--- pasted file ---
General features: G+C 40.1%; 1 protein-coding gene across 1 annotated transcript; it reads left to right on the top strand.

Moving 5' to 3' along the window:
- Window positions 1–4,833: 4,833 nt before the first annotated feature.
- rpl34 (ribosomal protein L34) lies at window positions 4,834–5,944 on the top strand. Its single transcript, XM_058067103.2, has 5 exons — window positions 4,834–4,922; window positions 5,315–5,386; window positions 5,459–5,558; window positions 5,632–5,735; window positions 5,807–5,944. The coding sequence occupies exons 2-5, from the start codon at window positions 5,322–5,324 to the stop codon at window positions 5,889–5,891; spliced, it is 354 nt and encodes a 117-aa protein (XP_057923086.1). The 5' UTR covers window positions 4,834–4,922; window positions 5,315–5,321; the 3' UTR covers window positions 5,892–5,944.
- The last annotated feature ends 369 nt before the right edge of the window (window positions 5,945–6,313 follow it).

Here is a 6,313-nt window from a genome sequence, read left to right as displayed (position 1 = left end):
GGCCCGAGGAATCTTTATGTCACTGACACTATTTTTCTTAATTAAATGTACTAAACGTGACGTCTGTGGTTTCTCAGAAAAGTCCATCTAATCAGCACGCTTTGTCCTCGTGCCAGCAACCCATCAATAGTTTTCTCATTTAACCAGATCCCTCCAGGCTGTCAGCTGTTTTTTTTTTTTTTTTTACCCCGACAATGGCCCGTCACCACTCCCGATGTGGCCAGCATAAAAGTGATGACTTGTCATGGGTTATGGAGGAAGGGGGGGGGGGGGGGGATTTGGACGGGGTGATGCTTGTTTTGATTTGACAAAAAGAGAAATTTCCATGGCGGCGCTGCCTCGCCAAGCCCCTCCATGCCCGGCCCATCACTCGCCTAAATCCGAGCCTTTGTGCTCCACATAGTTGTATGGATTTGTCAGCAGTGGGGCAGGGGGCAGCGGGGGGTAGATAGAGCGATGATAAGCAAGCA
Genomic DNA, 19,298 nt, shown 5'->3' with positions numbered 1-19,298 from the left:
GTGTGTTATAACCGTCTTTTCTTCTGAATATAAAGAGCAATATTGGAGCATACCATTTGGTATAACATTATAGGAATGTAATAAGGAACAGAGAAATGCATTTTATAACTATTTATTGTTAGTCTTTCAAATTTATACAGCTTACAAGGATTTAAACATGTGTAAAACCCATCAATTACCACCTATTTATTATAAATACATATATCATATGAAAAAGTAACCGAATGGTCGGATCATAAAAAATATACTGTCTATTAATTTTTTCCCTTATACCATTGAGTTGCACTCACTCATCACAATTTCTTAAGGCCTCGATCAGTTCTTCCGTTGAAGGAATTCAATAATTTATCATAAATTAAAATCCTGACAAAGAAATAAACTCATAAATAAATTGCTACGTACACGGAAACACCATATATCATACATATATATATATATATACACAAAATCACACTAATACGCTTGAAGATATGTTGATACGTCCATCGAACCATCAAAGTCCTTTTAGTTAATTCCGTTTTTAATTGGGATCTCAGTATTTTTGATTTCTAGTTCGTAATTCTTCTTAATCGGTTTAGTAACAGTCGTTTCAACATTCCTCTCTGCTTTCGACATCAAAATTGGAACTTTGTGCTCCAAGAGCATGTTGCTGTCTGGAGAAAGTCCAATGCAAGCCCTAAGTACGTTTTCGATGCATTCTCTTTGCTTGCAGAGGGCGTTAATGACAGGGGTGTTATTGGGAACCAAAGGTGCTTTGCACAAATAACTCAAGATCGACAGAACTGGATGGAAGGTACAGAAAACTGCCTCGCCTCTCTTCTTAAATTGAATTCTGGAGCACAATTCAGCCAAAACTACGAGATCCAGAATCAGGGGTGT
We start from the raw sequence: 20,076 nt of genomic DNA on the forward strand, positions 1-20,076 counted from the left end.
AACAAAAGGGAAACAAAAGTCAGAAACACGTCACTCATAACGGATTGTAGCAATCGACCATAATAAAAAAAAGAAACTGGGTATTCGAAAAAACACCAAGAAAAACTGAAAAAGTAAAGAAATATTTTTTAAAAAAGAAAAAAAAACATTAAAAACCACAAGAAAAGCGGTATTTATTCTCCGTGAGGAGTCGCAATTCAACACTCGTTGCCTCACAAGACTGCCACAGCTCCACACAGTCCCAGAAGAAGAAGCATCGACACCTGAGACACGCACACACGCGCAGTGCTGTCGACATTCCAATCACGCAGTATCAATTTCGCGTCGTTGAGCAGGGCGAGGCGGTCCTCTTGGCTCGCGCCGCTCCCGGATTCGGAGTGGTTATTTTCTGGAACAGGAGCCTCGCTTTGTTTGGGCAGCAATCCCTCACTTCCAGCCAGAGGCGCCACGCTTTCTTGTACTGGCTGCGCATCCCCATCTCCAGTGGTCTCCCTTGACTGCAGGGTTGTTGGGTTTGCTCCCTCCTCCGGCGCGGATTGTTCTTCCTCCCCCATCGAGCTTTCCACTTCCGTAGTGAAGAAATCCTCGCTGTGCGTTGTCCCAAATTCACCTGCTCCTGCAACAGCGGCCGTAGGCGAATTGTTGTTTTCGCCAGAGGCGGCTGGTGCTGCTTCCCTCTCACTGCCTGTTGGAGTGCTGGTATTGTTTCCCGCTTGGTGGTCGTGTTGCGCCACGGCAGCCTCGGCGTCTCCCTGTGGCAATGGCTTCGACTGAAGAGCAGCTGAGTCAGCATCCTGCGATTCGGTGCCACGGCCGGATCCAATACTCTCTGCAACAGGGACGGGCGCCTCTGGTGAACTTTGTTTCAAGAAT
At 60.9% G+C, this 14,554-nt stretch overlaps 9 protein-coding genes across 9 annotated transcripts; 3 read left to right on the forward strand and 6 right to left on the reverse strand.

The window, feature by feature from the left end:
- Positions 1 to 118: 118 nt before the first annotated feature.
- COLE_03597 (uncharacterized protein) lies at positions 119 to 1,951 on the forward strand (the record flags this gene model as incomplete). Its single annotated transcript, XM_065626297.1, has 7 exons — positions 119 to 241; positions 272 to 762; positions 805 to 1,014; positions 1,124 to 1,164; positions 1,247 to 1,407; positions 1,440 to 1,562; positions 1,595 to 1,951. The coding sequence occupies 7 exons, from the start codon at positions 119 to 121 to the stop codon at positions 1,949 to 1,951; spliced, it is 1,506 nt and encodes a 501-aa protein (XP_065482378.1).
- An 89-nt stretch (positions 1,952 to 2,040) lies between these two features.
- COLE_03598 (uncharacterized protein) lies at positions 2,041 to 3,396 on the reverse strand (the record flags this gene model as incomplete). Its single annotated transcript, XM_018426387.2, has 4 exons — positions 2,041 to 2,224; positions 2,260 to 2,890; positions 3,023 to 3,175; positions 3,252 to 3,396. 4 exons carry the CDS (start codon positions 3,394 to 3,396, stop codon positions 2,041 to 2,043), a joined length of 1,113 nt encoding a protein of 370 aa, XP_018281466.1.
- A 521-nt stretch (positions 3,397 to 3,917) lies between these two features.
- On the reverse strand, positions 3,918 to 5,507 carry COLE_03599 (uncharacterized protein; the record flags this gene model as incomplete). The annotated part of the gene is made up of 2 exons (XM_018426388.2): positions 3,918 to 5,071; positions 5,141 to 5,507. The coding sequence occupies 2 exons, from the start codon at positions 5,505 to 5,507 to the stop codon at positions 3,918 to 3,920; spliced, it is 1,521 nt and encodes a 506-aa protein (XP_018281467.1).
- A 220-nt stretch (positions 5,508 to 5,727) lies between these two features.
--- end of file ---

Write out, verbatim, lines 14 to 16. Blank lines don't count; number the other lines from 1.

- Positions 1 to 118: 118 nt before the first annotated feature.
- COLE_03597 (uncharacterized protein) lies at positions 119 to 1,951 on the forward strand (the record flags this gene model as incomplete). Its single annotated transcript, XM_065626297.1, has 7 exons — positions 119 to 241; positions 272 to 762; positions 805 to 1,014; positions 1,124 to 1,164; positions 1,247 to 1,407; positions 1,440 to 1,562; positions 1,595 to 1,951. The coding sequence occupies 7 exons, from the start codon at positions 119 to 121 to the stop codon at positions 1,949 to 1,951; spliced, it is 1,506 nt and encodes a 501-aa protein (XP_065482378.1).
- An 89-nt stretch (positions 1,952 to 2,040) lies between these two features.